Hack The Box: Armageddon

Jump Ahead: EnumUserRootResources


To solve this machine, we begin by enumerating open services – finding ports 80 and 22 open. From the webserver, we find a vulnerable version of Drupal. Exploiting the vulnerability, we are able to get a shell on the machine as apache. From initial enumeration, we get a password hash for the brucetherealadmin user, and crack it using hashcat. Using the credentials, we are able to ssh into the machine, and read user.txt. Again from initial enumeration, we learn we are able to install snap packages as root. After some research, we are able to exploit this to create a backdoor account, and give it root access – allowing access to root.txt.


Like all machines, we begin by enumerating open ports using nmap – finding ports 22 and 80 open.

$ sudo nmap -v -p- --min-rate 3000 $RHOST
$ sudo nmap -p 22,80 -sV -A -oA enum/nmap/tcp-scripts-all $RHOST
# Nmap 7.91 scan initiated Sat Mar 27 17:12:20 2021 as: nmap -p 22,80 -sV -A -oA enum/nmap/tcp-scripts-all
Nmap scan report for
Host is up (0.045s latency).

22/tcp open  ssh     OpenSSH 7.4 (protocol 2.0)
| ssh-hostkey: 
|   2048 82:c6:bb:c7:02:6a:93:bb:7c:cb:dd:9c:30:93:79:34 (RSA)
|   256 3a:ca:95:30:f3:12:d7:ca:45:05:bc:c7:f1:16:bb:fc (ECDSA)
|_  256 7a:d4:b3:68:79:cf:62:8a:7d:5a:61:e7:06:0f:5f:33 (ED25519)
80/tcp open  http    Apache httpd 2.4.6 ((CentOS) PHP/5.4.16)
|_http-generator: Drupal 7 (http://drupal.org)
| http-robots.txt: 36 disallowed entries (15 shown)
| /includes/ /misc/ /modules/ /profiles/ /scripts/ 
| /themes/ /CHANGELOG.txt /cron.php /INSTALL.mysql.txt 
| /INSTALL.pgsql.txt /INSTALL.sqlite.txt /install.php /INSTALL.txt 
|_http-server-header: Apache/2.4.6 (CentOS) PHP/5.4.16
|_http-title: Welcome to  Armageddon |  Armageddon
Warning: OSScan results may be unreliable because we could not find at least 1 open and 1 closed port
Aggressive OS guesses: Linux 3.2 - 4.9 (95%), Linux 3.16 (95%), Linux 3.18 (95%), ASUS RT-N56U WAP (Linux 3.4) (94%), Linux 3.1 (93%), Linux 3.2 (93%), Linux 3.10 - 4.11 (93%), DD-WRT (Linux 3.18) (92%), Linux 4.10 (92%), Linux 3.10 (92%)
No exact OS matches for host (test conditions non-ideal).
Network Distance: 2 hops

TRACEROUTE (using port 22/tcp)
1   42.71 ms
2   42.93 ms

OS and Service detection performed. Please report any incorrect results at https://nmap.org/submit/ .
# Nmap done at Sat Mar 27 17:12:44 2021 -- 1 IP address (1 host up) scanned in 24.46 seconds

Based on the nmap results, we learn that /robots.txt is present and has many entries. Among the entries is CHANGELOG.TXT, and viewing it reveals the website hosted on the webserver is likely running Drupal version 7.56.

Getting User

Seeing the website may be running Drupal 7.56, we check searchsploit for possible exploits around this version. Several of the Remote Code Execution (RCE) exploit names contain “Drupalgeddon” – which is ironically close to the machine name.

Since the exploits appear to cover the webserver’s version of Drupal, we mirror this exploit. Next, we run it, and we are presented with a pseudo shell as the apache user. As this is not an active session on the remote machine, we use python to get a reverse shell on the machine.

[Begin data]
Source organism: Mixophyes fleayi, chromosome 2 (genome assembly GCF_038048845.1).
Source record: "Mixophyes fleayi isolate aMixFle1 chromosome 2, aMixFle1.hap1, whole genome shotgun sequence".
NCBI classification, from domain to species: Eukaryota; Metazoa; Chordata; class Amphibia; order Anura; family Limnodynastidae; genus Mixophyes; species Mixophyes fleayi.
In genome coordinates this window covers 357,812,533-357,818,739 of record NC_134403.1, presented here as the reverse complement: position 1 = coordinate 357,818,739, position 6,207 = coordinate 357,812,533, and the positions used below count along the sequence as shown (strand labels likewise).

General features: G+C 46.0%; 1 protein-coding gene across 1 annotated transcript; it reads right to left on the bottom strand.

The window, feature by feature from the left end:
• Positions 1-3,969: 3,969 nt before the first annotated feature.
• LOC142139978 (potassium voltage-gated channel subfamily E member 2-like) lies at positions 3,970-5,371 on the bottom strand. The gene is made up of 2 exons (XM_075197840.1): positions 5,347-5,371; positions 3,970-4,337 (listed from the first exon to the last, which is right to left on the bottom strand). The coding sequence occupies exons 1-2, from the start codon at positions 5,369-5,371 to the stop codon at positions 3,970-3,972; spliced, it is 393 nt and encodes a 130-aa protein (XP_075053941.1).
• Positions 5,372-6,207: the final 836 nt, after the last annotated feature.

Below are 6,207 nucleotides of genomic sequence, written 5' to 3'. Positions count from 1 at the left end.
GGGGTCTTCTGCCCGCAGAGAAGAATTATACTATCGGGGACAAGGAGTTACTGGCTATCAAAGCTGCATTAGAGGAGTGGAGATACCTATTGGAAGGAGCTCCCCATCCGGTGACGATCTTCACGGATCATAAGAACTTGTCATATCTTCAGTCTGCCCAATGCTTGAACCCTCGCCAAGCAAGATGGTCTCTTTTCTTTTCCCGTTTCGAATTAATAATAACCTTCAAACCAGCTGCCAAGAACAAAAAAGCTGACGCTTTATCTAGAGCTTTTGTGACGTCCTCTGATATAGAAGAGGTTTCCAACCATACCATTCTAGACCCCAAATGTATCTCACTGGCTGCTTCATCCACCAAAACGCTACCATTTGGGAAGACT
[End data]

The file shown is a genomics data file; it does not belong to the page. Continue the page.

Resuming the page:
Since we know the server hosts a database, we immediately retrieve the credentials from the Drupal configuration file located at /var/www/html/sites/default/settings.php.

Having tried and failed at using the password to authenticate to local users, we log into the MySQL database, and retrieve credentials in the user table. By doing this, we get the username brucetherealadmin, and his password hash. Next, we use hashcat to crack the hash.

After we’ve cracked the password hash, we use it to SSH into the machine as the brucetherealadmin user, who owns user.txt.

Getting Root

Now that we have access as the brucetherealadmin user, we begin our initial enumeration before running automated scripts. First thing we want to try is checking if we are able to run commands as any other user. To do this, we use the sudo -l command. Doing so, we see we are able to run /usr/bin/snap install as the root user, without needing to supply a password.

At best, this means that we may be able to install a malicious package. Checking GTFOBins, we do not see any entries that will lead to a quick win, so we check searchsploit. Doing so, we find several exploits titled “dirty_sock”, that may allow for privilege escalation.

Per the exploit names, they may not work out of the box because the version of snapd is not less than 2.37 on the remote machine. As it doesn’t hurt to look at the exploits, we navigate to this one and look over it. In it, we see a variable named “TROJAN_SNAP”, with a comment above it that tells us it’s an encoded snap file that creates a backdoored account. As we can use this to exploit snap, we copy the payload and create a python script to decode it and create the snap file.

import base64

encoded = ('''
               + 'A' * 4256 + '==')

decoded = base64.decode(encoded)

f = open("./deadly.snap","wb")

Now that the malicious snap file is created, we can now install it. After we get the message that the package was installed, we are able to log into the machine using su with the credentials documented in the exploit. Checking our groups, we are not in the sudo group, so we now run sudo -l. By doing so, we see we are able to run any command as root. Using sudo to get a Bash shell, we can now access and read root.txt

Thank you for taking the time to read my write-up. I am interested in other ways this machine has been solved. Feel free to reach out to me and we can discuss it. Thanks!